Gingrich: Technology, behavior can improve health care and health

Information technology has helped to transform industries in the United States and abroad, but according to former U.S. Rep. Newt Gingrich, U.S. health care continues to lag behind. When Hurricane Katrina destroyed the paper medical records of more than 1 million patients, the federal government funded a project to replace the paper records, instead of opting for a less vulnerable, more efficient electronic system. That sort of thinking, Gingrich told an audience of students, faculty, and community members April 2, is not conservative or liberal. "It's just dumb," he said. "It's obsolete."
Gingrich, founder of the Atlanta-based Center for Health Transformation, was on campus to meet with students from former Sen. Bill Frist ’74's course on health care and technology. After his three-hour visit with the Woodrow Wilson School students, he spoke to a full house at Dodds Auditorium, covering some of his pet peeves in the world of health care.
Technology, Gingrich said, has the potential to cut waste from the system and save lives. Paperless prescription systems, for instance, have been proven to reduce errors in medicating patients. Paperless records can trim some of the time that doctors and their assistants spend on administrative work. Gingrich scoffed at the idea that technology is risky or difficult to adopt. By a show of hands, he surveyed the audience - which included many local retirees - on their technological literacy, noting that most had used ATMs in foreign countries, snapped photos with their cell phones, and tracked UPS or FedEx packages online.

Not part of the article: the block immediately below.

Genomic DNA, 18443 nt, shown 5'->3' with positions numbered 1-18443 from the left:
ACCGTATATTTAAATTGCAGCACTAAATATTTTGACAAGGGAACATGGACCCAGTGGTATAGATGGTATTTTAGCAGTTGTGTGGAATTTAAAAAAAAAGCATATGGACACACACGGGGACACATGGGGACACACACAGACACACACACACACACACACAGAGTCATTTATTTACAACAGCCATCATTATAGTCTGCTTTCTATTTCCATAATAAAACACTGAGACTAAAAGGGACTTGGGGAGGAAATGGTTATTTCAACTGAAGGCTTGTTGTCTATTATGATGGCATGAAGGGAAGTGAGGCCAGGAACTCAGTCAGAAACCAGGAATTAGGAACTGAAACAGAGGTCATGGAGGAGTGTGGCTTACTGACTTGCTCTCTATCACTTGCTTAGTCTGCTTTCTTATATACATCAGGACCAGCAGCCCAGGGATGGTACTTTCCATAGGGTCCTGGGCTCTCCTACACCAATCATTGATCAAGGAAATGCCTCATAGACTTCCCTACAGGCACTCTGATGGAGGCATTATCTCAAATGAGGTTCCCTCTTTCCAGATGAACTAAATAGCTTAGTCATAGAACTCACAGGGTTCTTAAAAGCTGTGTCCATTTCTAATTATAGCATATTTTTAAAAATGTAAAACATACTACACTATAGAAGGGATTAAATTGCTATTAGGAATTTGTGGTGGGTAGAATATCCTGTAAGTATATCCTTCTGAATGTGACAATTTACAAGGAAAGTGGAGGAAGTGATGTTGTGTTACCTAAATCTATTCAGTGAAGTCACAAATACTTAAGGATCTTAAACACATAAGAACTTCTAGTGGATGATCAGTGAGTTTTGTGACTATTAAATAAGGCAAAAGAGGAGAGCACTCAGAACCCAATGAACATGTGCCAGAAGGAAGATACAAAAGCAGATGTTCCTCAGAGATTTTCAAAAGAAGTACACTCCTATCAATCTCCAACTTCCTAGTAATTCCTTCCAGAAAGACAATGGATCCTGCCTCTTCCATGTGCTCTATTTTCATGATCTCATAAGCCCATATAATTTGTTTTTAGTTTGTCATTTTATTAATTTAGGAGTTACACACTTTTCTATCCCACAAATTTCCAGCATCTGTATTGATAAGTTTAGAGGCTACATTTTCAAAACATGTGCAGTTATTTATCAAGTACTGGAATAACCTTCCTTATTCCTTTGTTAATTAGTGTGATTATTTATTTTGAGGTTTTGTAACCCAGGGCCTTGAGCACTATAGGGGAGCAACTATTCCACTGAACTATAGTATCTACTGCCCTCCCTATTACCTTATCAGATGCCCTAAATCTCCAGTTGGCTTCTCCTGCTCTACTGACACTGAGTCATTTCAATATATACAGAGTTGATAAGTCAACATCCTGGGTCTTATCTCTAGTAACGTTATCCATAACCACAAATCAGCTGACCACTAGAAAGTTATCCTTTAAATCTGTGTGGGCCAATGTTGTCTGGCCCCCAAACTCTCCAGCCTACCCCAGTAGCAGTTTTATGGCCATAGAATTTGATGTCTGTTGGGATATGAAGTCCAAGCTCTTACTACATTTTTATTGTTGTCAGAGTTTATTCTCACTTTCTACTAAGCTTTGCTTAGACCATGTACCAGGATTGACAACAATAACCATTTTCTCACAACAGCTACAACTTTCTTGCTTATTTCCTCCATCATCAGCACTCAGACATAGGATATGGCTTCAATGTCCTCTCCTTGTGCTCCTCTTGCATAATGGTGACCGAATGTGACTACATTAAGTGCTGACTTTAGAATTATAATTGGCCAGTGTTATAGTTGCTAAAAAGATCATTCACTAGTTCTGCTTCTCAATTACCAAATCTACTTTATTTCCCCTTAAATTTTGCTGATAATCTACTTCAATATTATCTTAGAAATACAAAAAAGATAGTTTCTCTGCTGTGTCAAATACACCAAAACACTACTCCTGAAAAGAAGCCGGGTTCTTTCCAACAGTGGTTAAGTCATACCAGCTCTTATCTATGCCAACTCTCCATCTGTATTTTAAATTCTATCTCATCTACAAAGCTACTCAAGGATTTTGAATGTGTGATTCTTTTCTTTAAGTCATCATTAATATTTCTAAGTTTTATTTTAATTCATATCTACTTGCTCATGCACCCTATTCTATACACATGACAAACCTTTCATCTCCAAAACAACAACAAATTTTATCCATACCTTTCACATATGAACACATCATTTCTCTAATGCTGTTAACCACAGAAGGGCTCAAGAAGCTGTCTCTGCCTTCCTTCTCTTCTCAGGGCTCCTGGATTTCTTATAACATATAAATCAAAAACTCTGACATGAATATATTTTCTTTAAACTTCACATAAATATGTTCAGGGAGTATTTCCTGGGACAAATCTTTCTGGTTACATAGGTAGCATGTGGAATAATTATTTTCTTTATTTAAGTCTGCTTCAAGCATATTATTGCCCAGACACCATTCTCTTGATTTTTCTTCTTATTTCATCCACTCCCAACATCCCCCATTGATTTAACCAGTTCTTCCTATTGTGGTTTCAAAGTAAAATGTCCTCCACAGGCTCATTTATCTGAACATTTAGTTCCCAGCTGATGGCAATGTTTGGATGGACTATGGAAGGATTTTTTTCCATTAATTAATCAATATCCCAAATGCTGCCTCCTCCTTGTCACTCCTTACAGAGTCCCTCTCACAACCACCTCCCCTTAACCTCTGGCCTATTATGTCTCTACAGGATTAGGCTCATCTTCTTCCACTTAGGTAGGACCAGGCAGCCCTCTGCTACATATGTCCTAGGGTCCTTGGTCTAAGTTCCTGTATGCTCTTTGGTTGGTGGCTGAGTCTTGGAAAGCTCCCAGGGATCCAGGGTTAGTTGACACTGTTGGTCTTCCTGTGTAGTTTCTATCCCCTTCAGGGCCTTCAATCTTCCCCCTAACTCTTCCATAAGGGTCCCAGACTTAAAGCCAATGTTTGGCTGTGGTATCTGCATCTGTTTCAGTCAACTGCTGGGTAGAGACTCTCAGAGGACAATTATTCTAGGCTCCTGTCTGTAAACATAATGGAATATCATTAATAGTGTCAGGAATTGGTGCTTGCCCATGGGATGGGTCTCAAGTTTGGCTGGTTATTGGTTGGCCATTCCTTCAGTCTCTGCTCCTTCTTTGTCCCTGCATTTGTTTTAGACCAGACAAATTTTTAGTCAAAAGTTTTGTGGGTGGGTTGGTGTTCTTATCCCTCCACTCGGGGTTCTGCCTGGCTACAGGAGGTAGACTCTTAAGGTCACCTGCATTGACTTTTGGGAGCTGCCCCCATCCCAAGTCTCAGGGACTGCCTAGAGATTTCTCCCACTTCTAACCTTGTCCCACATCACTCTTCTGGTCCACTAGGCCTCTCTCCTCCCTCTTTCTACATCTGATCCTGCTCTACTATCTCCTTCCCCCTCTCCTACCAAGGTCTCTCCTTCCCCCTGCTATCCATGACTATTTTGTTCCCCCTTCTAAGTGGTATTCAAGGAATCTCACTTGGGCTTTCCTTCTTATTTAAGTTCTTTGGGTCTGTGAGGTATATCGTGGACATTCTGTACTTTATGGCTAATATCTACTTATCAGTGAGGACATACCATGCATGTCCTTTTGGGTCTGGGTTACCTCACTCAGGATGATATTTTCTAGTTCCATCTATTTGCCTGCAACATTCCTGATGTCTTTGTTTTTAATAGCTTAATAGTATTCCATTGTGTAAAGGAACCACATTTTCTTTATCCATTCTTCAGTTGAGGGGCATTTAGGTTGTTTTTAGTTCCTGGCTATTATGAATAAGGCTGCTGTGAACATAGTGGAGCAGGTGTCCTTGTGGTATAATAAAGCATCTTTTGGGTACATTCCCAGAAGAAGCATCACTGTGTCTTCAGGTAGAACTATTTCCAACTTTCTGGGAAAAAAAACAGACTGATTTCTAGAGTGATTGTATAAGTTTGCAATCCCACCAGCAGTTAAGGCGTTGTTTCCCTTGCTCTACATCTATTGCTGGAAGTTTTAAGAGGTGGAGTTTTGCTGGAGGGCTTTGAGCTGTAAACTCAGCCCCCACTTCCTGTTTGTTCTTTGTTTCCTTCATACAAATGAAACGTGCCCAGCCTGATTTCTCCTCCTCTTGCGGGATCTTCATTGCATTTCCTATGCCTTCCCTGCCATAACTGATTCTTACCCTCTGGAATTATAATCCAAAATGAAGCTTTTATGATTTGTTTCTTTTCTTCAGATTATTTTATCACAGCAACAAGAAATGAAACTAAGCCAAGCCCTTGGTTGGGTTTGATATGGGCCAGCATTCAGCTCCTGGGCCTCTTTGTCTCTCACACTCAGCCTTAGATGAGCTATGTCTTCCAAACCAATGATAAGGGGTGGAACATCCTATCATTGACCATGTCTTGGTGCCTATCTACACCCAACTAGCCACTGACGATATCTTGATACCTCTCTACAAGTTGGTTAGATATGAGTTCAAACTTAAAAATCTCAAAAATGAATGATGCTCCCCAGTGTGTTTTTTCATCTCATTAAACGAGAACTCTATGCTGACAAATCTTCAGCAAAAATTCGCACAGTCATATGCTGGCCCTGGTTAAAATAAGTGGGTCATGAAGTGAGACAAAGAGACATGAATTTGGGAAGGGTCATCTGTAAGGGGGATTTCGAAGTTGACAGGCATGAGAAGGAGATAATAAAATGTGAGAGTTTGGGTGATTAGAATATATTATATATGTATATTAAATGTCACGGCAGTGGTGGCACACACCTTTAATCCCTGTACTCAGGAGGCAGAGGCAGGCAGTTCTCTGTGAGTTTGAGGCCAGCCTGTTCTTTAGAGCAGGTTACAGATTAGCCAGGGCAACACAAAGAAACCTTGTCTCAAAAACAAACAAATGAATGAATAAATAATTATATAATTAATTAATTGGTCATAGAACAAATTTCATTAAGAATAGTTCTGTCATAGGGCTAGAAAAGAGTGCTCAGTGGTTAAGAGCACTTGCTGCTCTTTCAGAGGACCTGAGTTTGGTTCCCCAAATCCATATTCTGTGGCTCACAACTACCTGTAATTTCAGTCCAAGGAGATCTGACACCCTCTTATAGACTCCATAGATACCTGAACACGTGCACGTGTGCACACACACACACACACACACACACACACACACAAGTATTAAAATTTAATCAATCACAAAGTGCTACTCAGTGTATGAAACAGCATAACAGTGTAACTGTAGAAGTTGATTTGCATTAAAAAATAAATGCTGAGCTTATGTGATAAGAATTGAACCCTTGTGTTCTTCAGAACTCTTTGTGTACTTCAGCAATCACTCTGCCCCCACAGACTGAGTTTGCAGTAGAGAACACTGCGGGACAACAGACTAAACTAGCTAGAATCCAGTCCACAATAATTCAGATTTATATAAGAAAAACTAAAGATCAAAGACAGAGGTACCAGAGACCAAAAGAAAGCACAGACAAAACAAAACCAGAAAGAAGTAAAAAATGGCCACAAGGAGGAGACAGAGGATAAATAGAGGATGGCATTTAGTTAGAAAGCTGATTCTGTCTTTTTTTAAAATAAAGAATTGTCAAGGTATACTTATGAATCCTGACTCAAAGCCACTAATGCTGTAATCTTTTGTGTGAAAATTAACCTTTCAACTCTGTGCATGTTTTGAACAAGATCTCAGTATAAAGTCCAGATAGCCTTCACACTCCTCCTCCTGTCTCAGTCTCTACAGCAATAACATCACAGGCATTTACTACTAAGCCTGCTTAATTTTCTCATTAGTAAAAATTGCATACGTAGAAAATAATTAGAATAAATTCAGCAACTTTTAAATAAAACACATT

While technology could change health care, changing health itself will require changes in behavior, Gingrich said. Personal responsibility and cultural patterns can shift to improve health (he cited seatbelts and reductions in smoking and drinking and driving as past examples). Optimizing health and minimizing illness, he added, would have economic benefits for the United States. By Brett Tomlinson

Magic carpet ride


The classic story of Aladdin earned top billing at Princyclopedia 2008, sponsored by the Cotsen Children's Library and held in Dillon Gym March 29. Julia Solorzano ’10 got into the spirit with a ride on this "magic carpet," a makeshift hovercraft consisting of a leaf blower and an inflated air mattress.
Photo by Frank Wojciechowski

Club sport shorts: Table tennis; Quidditch for muggles

Princeton's table tennis club, the three-time defending champions of the National Collegiate Table Tennis Association's mid-Atlantic division, will travel to Rochester, Minn., for the sport's collegiate national championships April 11-13. Princeton placed second last year and returns with several of its top players, including Adam Hugh ’08, a participant in the U.S. Olympic trials.
On March 24, students from Princeton and Middlebury donned capes on their backs and straddled brooms as they faced off in a game of quidditch, the fictional game for wizards made popular by the Harry Potter novels and films. CBS Sports was on hand to cover the contest - a 100-0 Middlebury victory.